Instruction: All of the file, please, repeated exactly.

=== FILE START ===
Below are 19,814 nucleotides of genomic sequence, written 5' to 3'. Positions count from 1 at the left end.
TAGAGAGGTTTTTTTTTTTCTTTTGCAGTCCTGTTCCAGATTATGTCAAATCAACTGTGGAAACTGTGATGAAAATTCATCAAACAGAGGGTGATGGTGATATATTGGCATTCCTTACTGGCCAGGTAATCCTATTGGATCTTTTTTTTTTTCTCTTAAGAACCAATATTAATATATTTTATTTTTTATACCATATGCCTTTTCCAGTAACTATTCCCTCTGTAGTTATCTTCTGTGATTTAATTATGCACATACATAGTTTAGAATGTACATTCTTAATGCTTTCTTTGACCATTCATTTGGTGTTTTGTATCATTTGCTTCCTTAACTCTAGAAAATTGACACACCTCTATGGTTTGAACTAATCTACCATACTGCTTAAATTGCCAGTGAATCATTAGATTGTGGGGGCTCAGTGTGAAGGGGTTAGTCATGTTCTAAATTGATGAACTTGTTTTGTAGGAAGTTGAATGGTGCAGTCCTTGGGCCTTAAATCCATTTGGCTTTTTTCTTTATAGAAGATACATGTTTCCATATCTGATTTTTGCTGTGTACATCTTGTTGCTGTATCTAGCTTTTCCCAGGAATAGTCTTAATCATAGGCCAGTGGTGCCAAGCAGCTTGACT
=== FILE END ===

Below are 19,814 nucleotides of genomic sequence, written 5' to 3'. Positions count from 1 at the left end.
TAGAGAGGTTTTTTTTTTTCTTTTGCAGTCCTGTTCCAGATTATGTCAAATCAACTGTGGAAACTGTGATGAAAATTCATCAAACAGAGGGTGATGGTGATATATTGGCATTCCTTACTGGCCAGGTAATCCTATTGGATCTTTTTTTTTTTCTCTTAAGAACCAATATTAATATATTTTATTTTTTATACCATATGCCTTTTCCAGTAACTATTCCCTCTGTAGTTATCTTCTGTGATTTAATTATGCACATACATAGTTTAGAATGTACATTCTTAATGCTTTCTTTGACCATTCATTTGGTGTTTTGTATCATTTGCTTCCTTAACTCTAGAAAATTGACACACCTCTATGGTTTGAACTAATCTACCATACTGCTTAAATTGCCAGTGAATCATTAGATTGTGGGGGCTCAGTGTGAAGGGGTTAGTCATGTTCTAAATTGATGAACTTGTTTTGTAGGAAGTTGAATGGTGCAGTCCTTGGGCCTTAAATCCATTTGGCTTTTTTCTTTATAGAAGATACATGTTTCCATATCTGATTTTTGCTGTGTACATCTTGTTGCTGTATCTAGCTTTTCCCAGGAATAGTCTTAATCATAGGCCAGTGGTGCCAAGCAGCTTGACT